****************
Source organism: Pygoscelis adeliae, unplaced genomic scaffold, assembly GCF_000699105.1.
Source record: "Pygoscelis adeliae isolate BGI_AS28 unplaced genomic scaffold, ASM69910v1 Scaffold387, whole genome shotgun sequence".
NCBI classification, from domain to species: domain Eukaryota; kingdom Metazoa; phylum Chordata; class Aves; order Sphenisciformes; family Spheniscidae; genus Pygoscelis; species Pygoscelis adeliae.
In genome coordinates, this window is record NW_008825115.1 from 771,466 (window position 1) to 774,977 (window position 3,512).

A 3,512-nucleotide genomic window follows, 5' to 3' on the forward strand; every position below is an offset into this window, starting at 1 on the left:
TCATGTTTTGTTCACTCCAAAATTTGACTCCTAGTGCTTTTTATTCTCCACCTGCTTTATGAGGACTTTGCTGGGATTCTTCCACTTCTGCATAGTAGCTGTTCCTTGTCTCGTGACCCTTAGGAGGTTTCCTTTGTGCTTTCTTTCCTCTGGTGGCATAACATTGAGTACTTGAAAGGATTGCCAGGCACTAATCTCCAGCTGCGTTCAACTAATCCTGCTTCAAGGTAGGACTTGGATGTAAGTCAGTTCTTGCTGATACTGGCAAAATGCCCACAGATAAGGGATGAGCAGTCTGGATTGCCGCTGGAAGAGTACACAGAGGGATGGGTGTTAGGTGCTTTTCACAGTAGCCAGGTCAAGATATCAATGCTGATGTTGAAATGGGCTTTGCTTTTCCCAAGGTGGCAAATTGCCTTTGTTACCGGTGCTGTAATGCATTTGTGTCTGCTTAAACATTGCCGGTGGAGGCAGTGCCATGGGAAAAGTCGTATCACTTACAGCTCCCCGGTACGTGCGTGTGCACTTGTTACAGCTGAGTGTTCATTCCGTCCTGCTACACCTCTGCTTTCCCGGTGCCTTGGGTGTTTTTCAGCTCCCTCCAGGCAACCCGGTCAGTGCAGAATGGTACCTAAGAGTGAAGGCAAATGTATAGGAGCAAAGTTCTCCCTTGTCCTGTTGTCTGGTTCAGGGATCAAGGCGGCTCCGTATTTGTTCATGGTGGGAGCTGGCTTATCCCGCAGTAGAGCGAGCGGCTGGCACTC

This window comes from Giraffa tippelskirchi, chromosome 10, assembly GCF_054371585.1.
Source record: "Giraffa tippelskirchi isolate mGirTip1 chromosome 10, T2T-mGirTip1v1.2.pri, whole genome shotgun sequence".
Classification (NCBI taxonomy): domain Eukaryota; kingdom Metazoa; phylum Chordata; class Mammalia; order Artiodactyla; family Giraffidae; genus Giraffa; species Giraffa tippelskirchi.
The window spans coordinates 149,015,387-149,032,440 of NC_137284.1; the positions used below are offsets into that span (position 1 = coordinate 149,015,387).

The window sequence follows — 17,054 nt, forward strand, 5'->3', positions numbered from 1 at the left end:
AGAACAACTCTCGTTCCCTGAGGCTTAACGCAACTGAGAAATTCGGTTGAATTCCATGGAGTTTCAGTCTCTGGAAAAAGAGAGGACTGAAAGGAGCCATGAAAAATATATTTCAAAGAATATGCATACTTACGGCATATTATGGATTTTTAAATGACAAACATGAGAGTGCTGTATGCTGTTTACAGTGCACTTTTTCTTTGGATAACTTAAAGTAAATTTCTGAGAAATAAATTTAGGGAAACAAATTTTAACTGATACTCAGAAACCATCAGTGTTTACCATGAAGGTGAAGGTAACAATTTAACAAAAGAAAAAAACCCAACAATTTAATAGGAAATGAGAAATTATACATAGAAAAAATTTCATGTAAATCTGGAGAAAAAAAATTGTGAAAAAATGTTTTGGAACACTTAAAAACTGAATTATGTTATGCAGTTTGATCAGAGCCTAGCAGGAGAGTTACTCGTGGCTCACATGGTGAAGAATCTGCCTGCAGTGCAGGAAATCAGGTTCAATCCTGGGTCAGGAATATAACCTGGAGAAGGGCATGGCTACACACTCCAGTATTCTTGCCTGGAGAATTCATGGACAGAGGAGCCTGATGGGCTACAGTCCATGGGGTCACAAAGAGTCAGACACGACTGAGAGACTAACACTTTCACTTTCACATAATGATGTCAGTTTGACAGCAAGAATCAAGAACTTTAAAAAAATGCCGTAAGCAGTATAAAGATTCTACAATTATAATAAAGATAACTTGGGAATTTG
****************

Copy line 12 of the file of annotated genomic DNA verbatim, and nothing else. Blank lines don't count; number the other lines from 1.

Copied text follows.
AGAACAACTCTCGTTCCCTGAGGCTTAACGCAACTGAGAAATTCGGTTGAATTCCATGGAGTTTCAGTCTCTGGAAAAAGAGAGGACTGAAAGGAGCCATGAAAAATATATTTCAAAGAATATGCATACTTACGGCATATTATGGATTTTTAAATGACAAACATGAGAGTGCTGTATGCTGTTTACAGTGCACTTTTTCTTTGGATAACTTAAAGTAAATTTCTGAGAAATAAATTTAGGGAAACAAATTTTAACTGATACTCAGAAACCATCAGTGTTTACCATGAAGGTGAAGGTAACAATTTAACAAAAGAAAAAAACCCAACAATTTAATAGGAAATGAGAAATTATACATAGAAAAAATTTCATGTAAATCTGGAGAAAAAAAATTGTGAAAAAATGTTTTGGAACACTTAAAAACTGAATTATGTTATGCAGTTTGATCAGAGCCTAGCAGGAGAGTTACTCGTGGCTCACATGGTGAAGAATCTGCCTGCAGTGCAGGAAATCAGGTTCAATCCTGGGTCAGGAATATAACCTGGAGAAGGGCATGGCTACACACTCCAGTATTCTTGCCTGGAGAATTCATGGACAGAGGAGCCTGATGGGCTACAGTCCATGGGGTCACAAAGAGTCAGACACGACTGAGAGACTAACACTTTCACTTTCACATAATGATGTCAGTTTGACAGCAAGAATCAAGAACTTTAAAAAAATGCCGTAAGCAGTATAAAGATTCTACAATTATAATAAAGATAACTTGGGAATTTG